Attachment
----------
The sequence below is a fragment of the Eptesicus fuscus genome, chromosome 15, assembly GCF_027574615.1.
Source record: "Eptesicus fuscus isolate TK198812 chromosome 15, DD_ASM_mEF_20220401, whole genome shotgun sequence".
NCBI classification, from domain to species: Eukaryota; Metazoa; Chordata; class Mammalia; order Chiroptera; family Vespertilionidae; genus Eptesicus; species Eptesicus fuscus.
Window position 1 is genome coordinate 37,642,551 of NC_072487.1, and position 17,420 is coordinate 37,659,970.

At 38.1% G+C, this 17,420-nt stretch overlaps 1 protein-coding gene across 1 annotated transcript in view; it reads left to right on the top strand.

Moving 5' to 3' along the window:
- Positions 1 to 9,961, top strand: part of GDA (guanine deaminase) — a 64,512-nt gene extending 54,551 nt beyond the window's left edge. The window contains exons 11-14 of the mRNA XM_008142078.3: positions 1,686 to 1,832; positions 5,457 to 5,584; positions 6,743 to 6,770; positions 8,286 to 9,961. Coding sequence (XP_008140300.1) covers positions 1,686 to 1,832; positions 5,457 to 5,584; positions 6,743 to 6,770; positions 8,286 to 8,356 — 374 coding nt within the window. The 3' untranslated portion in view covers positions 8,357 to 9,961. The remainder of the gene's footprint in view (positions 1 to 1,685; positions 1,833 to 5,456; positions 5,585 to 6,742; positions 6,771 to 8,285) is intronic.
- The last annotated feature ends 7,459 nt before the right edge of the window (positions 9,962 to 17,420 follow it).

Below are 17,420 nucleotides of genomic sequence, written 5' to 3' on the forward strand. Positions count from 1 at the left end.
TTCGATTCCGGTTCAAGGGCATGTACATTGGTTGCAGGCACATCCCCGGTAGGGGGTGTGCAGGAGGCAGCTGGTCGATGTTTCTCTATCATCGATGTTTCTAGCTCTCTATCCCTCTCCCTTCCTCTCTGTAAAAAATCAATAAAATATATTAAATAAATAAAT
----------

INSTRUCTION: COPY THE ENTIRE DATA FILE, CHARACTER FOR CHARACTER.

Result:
The sequence below is a fragment of the Eptesicus fuscus genome, chromosome 15, assembly GCF_027574615.1.
Source record: "Eptesicus fuscus isolate TK198812 chromosome 15, DD_ASM_mEF_20220401, whole genome shotgun sequence".
NCBI classification, from domain to species: Eukaryota; Metazoa; Chordata; class Mammalia; order Chiroptera; family Vespertilionidae; genus Eptesicus; species Eptesicus fuscus.
Window position 1 is genome coordinate 37,642,551 of NC_072487.1, and position 17,420 is coordinate 37,659,970.

At 38.1% G+C, this 17,420-nt stretch overlaps 1 protein-coding gene across 1 annotated transcript in view; it reads left to right on the top strand.

Moving 5' to 3' along the window:
- Positions 1 to 9,961, top strand: part of GDA (guanine deaminase) — a 64,512-nt gene extending 54,551 nt beyond the window's left edge. The window contains exons 11-14 of the mRNA XM_008142078.3: positions 1,686 to 1,832; positions 5,457 to 5,584; positions 6,743 to 6,770; positions 8,286 to 9,961. Coding sequence (XP_008140300.1) covers positions 1,686 to 1,832; positions 5,457 to 5,584; positions 6,743 to 6,770; positions 8,286 to 8,356 — 374 coding nt within the window. The 3' untranslated portion in view covers positions 8,357 to 9,961. The remainder of the gene's footprint in view (positions 1 to 1,685; positions 1,833 to 5,456; positions 5,585 to 6,742; positions 6,771 to 8,285) is intronic.
- The last annotated feature ends 7,459 nt before the right edge of the window (positions 9,962 to 17,420 follow it).

Below are 17,420 nucleotides of genomic sequence, written 5' to 3' on the forward strand. Positions count from 1 at the left end.
TTCGATTCCGGTTCAAGGGCATGTACATTGGTTGCAGGCACATCCCCGGTAGGGGGTGTGCAGGAGGCAGCTGGTCGATGTTTCTCTATCATCGATGTTTCTAGCTCTCTATCCCTCTCCCTTCCTCTCTGTAAAAAATCAATAAAATATATTAAATAAATAAAT